Glossary Terms and Definitions Beginning with the Letter Q

Q See Q Factor
Q Factor A measure of the quality of a resonant (tank) circuit. A "high-Q" circuit has mostly reactive components (inductive and capacitive), with low resistance. It resonates strongly, with little damping (low loss). A high-Q circuit will have low bandwidth relative to its center frequency (that is, it will have a narrow bandwidth vs frequency curve).

Q = 2 π * (Energy stored / Energy dissipated per cycle)

Q-Injection See Charge Injection
Q-Pump See Charge Pump
Q100 See AEC-Q100
QAM Quadrature Amplitude Modulation: A modulation method in which two signals are used to amplitude-modulate two carriers that are in quadrature (90 degrees out of phase with each other). The two modulated signals are combined.

A common application is in PAL and NTSC color television transmission. Color is encoded into two analog signals (called I and Q), which modulate quadrature color carriers.

Modems also use this approach, to increase the data bandwidth they can carry (or, more accurately, to trade bandwidth for error rate or noise immunity).

QFN "Quad, flat, no-lead" package.
QFP Quad flat pack, a package type.

QPSK Symbol Constellation
Quadrature Phase Shift Keying (QPSK) is a form of Phase Shift Keying in which two bits are modulated at once, selecting one of four possible carrier phase shifts (0, 90, 180, or 270 degrees). QPSK allows the signal to carry twice as much information as ordinary PSK using the same bandwidth. QPSK is used for satellite transmission of MPEG2 video, cable modems, videoconferencing, cellular phone systems, and other forms of digital communication over an RF carrier.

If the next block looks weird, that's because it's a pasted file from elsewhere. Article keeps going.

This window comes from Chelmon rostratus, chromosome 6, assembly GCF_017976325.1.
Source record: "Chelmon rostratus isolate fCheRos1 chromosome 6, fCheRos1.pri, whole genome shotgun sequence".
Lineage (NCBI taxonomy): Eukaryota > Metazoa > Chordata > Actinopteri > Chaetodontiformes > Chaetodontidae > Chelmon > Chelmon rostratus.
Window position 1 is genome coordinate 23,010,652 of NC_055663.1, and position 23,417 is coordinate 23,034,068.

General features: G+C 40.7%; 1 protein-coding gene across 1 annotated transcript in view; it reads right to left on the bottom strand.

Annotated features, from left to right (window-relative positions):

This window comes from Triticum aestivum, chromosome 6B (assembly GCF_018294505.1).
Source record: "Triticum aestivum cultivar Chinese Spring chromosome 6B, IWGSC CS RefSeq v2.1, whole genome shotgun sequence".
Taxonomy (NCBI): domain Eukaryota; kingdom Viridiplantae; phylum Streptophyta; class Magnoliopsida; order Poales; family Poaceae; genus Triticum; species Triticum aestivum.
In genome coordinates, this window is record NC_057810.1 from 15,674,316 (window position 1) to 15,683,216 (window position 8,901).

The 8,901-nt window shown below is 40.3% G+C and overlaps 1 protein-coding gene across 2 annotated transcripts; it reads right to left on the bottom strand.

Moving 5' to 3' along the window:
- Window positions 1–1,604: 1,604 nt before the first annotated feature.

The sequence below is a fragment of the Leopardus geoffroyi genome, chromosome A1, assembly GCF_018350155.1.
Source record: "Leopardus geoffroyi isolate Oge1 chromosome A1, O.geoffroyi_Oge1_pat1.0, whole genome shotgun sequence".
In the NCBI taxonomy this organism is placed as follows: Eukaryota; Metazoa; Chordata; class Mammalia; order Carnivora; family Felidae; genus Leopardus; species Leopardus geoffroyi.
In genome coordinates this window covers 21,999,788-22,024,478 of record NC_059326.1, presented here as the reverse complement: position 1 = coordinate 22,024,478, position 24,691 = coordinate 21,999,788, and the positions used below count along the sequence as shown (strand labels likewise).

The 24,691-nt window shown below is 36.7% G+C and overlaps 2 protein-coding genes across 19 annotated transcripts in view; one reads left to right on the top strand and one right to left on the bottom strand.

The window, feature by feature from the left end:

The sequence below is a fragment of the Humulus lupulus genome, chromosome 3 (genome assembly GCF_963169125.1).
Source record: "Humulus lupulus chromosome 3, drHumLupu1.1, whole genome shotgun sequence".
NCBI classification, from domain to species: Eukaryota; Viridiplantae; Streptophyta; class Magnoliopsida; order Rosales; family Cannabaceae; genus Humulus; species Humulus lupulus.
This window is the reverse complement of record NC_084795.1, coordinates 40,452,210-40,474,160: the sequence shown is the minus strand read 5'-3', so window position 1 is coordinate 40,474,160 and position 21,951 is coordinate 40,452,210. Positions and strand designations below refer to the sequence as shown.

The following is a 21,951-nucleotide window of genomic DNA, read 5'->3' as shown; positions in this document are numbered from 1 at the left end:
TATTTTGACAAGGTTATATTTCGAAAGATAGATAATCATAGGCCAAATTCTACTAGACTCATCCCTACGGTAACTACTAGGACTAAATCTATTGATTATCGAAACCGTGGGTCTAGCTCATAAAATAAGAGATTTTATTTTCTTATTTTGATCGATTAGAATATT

See our QPSK tutorial: QPSK Modulation Demystified.

QRSS Quasi-random signal source
QS-9000 QS-9000 is the automotive quality standard surperseded by ISO/TS16949:2002 specification for component suppliers to the automotive industry.
Qs9000 See QS-9000
QSOP Quarter small-outline package
Quadrature The relation between two waves of the same frequency, but one-quarter of a cycle (90°) out of phase.
Quadrature Amplitude Modulation See QAM
Quadrature Modulation See QAM
Quadrature Phase Shift Keying See QPSK
Quadriphase Phase Shift Keying See QPSK
Quality factor See Q Factor
Quantization A process whereby the continuous range of input-signal values is divided into nonoverlapping subranges. Each of these subranges has a discrete value of the output uniquely assigned. Once a signal value falls within a given subrange, the output provides the corresponding discrete value.
Quaternary Phase Shift Keying See QPSK
QuERC Software that examines bias and transient simulation output and flags devices operating above limits. Querc is supplied by Maxim to ASIC customers.
Quiescent For an electronic circuit, a quiet state in which the circuit is driving no load and its inputs are not cycling. Most commonly used for the specification "quiescent current," the current consumed by a circuit when it in a quiescent state.